Culturally modified cognitive processing therapy for Karen refugees with posttraumatic stress disorder: A pilot study

Jessica Bernardi, Mini Dahiya, Laura Jobson

Research output: Contribution to journalArticleResearchpeer-review

Abstract

Karen refugees, many originating from Myanmar, have suffered one of the longest civil wars in history and have thus witnessed and experienced substantial trauma. Refugees from Myanmar are currently one of the largest refugee groups being resettled in Western countries. This study investigated the feasibility and acceptability of a modified cognitive processing therapy (CPT) group program for Karen refugees with posttraumatic stress disorder (PTSD; N =7). It was found that the CPT program was well accepted, with high satisfaction and no drop-outs. At posttreatment all participants no longer met PTSD diagnostic criteria and had a reliable improvement in PTSD symptoms when compared with pretreatment scores. At 3-month follow-up four participants (57% of sample) did not meet PTSD diagnostic criteria and three participants (43%) had a reliable improvement in PTSD symptoms when compared with pretreatment scores. However, at follow-up four participants (57% of the sample) had a reliable worsening in PTSD symptoms when compared with their posttreatment PTSD symptom levels. Although the study found that the modified CPT was acceptable and feasible, future research is needed to develop and enhance strategies to ensure that refugees benefit from empirically supported treatments.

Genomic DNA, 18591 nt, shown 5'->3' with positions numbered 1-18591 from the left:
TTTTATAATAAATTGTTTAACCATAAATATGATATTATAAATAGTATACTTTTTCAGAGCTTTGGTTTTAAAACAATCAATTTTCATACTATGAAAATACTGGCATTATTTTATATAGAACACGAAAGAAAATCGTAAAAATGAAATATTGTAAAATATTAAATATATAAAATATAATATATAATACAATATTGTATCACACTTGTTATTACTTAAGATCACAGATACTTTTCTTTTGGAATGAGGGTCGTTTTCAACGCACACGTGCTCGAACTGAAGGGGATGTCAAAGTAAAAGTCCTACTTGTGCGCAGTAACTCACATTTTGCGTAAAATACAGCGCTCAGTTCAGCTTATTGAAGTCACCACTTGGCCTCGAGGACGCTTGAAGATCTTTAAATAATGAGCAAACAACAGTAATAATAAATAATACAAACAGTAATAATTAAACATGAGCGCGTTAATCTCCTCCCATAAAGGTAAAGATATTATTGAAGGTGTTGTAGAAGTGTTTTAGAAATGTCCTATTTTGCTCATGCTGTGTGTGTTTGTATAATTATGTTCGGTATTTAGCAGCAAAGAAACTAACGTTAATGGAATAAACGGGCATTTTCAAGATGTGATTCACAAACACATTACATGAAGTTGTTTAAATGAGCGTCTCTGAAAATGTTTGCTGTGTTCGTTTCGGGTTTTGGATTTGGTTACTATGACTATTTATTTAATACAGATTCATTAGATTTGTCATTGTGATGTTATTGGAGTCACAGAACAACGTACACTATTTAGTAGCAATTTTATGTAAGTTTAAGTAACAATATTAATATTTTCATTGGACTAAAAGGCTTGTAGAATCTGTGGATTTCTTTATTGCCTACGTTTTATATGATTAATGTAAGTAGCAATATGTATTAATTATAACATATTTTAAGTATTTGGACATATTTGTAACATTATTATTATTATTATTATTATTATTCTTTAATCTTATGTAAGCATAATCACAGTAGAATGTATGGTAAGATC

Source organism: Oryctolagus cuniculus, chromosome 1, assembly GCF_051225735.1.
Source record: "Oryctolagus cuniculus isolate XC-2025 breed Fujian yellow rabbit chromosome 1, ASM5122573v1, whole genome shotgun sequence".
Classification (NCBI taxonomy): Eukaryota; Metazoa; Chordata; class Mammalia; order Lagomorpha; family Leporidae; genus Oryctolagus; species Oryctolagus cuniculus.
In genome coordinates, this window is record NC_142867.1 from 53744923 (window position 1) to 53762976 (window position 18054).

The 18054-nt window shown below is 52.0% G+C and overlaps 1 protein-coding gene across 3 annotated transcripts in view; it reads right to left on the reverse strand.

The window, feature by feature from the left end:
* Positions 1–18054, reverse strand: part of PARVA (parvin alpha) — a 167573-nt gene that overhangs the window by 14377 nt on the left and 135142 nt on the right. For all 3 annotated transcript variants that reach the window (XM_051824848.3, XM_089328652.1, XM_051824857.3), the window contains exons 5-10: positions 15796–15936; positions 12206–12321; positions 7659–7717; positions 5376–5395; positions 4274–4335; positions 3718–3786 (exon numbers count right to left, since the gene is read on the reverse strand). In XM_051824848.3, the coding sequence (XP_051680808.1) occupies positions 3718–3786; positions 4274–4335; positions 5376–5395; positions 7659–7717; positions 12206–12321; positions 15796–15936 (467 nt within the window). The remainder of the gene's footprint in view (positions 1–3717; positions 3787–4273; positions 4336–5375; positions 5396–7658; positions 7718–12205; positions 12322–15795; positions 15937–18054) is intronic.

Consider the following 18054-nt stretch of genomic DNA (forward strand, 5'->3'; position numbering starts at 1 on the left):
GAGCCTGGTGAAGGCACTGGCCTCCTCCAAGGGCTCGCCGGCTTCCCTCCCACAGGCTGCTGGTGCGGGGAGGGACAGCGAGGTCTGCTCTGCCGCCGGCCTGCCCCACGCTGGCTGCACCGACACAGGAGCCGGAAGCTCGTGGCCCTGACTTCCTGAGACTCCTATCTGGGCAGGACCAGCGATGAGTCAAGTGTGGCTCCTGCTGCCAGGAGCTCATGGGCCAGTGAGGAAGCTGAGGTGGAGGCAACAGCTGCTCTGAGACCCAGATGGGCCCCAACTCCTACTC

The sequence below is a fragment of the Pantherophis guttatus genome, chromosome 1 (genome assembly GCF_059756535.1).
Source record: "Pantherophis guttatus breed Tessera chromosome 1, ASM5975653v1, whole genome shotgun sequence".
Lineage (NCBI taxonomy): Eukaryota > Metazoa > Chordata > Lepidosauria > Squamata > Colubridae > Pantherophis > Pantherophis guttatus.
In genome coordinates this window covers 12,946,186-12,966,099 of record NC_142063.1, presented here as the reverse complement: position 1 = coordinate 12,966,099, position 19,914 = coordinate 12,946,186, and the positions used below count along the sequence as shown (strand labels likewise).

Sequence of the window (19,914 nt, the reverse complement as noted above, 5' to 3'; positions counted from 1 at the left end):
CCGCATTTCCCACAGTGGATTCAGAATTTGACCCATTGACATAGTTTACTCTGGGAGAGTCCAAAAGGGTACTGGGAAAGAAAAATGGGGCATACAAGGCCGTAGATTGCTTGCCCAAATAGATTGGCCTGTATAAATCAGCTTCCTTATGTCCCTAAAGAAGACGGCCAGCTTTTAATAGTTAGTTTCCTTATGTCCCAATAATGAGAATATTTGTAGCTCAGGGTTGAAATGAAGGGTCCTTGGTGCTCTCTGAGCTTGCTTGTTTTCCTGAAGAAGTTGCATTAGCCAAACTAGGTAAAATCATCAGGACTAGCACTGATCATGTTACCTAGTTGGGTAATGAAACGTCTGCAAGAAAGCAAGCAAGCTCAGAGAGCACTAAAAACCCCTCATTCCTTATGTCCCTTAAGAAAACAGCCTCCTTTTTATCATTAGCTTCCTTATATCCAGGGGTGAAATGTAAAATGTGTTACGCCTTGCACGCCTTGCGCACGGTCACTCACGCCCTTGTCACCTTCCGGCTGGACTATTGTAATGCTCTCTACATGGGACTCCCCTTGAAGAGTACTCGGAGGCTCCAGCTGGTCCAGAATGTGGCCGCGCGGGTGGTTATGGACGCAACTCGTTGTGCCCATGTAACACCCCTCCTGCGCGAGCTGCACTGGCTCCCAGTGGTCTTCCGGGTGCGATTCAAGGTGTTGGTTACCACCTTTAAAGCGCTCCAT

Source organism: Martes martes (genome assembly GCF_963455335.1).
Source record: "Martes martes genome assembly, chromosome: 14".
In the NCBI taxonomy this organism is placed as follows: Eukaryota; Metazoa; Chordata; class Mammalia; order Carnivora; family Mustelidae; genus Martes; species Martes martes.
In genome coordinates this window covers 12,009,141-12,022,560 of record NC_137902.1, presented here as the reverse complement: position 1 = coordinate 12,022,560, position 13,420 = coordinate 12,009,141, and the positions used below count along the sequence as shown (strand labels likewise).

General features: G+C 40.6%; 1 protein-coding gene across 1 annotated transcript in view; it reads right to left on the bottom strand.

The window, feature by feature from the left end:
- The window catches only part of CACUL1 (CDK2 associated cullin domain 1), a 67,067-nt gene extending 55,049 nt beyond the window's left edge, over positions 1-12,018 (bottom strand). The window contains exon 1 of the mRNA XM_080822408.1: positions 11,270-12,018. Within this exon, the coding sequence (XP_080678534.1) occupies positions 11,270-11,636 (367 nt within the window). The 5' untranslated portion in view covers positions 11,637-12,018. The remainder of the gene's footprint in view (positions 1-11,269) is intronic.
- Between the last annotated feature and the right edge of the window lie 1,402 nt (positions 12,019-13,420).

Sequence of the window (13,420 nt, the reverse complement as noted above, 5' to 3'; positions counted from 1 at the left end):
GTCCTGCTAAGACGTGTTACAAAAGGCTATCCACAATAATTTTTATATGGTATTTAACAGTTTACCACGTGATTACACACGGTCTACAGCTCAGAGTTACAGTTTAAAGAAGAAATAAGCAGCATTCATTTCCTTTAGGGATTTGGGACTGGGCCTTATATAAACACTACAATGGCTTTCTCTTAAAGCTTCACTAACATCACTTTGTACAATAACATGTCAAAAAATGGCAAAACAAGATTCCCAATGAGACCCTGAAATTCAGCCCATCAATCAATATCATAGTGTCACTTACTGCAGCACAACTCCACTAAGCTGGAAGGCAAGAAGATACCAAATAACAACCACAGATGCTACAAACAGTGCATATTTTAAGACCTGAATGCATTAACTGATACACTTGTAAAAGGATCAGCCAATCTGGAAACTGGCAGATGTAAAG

Original languageEnglish
Pages (from-to)531-539
Number of pages9
JournalClinical Psychology & Psychotherapy
Volume26
Issue number5
DOIs
Publication statusPublished - Sep 2019

Keywords

  • appraisals
  • cognitive processing therapy
  • posttraumatic stress disorder
  • refugee

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